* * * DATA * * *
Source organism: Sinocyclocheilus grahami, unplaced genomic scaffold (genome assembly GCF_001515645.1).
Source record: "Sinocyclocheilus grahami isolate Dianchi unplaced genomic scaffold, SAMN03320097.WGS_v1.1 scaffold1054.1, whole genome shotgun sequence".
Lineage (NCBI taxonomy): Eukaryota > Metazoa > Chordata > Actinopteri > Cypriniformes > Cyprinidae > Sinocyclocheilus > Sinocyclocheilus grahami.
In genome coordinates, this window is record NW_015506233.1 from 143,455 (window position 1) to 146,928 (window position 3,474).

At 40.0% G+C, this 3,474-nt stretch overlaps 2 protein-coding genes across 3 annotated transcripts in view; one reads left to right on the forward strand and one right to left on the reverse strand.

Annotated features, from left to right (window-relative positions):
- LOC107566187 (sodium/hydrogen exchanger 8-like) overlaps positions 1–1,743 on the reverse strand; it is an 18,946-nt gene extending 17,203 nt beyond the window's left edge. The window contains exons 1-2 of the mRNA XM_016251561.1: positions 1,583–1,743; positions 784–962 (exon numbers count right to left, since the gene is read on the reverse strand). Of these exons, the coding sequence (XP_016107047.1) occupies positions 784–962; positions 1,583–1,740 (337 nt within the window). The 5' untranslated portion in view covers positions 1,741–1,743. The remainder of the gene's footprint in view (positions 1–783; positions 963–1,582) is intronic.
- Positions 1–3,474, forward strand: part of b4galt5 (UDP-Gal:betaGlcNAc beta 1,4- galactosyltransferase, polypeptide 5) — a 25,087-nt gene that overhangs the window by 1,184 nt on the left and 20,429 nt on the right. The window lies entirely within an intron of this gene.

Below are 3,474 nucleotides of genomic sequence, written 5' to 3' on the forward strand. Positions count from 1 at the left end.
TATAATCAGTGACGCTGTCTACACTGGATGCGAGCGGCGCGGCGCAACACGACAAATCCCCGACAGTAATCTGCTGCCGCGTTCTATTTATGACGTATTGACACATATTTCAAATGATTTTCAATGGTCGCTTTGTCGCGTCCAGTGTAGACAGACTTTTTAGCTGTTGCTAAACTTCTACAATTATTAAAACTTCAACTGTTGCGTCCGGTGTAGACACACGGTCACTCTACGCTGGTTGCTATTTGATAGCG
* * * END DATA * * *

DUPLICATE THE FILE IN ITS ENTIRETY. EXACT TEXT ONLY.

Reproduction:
Source organism: Sinocyclocheilus grahami, unplaced genomic scaffold (genome assembly GCF_001515645.1).
Source record: "Sinocyclocheilus grahami isolate Dianchi unplaced genomic scaffold, SAMN03320097.WGS_v1.1 scaffold1054.1, whole genome shotgun sequence".
Lineage (NCBI taxonomy): Eukaryota > Metazoa > Chordata > Actinopteri > Cypriniformes > Cyprinidae > Sinocyclocheilus > Sinocyclocheilus grahami.
In genome coordinates, this window is record NW_015506233.1 from 143,455 (window position 1) to 146,928 (window position 3,474).

At 40.0% G+C, this 3,474-nt stretch overlaps 2 protein-coding genes across 3 annotated transcripts in view; one reads left to right on the forward strand and one right to left on the reverse strand.

Annotated features, from left to right (window-relative positions):
- LOC107566187 (sodium/hydrogen exchanger 8-like) overlaps positions 1–1,743 on the reverse strand; it is an 18,946-nt gene extending 17,203 nt beyond the window's left edge. The window contains exons 1-2 of the mRNA XM_016251561.1: positions 1,583–1,743; positions 784–962 (exon numbers count right to left, since the gene is read on the reverse strand). Of these exons, the coding sequence (XP_016107047.1) occupies positions 784–962; positions 1,583–1,740 (337 nt within the window). The 5' untranslated portion in view covers positions 1,741–1,743. The remainder of the gene's footprint in view (positions 1–783; positions 963–1,582) is intronic.
- Positions 1–3,474, forward strand: part of b4galt5 (UDP-Gal:betaGlcNAc beta 1,4- galactosyltransferase, polypeptide 5) — a 25,087-nt gene that overhangs the window by 1,184 nt on the left and 20,429 nt on the right. The window lies entirely within an intron of this gene.

Below are 3,474 nucleotides of genomic sequence, written 5' to 3' on the forward strand. Positions count from 1 at the left end.
TATAATCAGTGACGCTGTCTACACTGGATGCGAGCGGCGCGGCGCAACACGACAAATCCCCGACAGTAATCTGCTGCCGCGTTCTATTTATGACGTATTGACACATATTTCAAATGATTTTCAATGGTCGCTTTGTCGCGTCCAGTGTAGACAGACTTTTTAGCTGTTGCTAAACTTCTACAATTATTAAAACTTCAACTGTTGCGTCCGGTGTAGACACACGGTCACTCTACGCTGGTTGCTATTTGATAGCG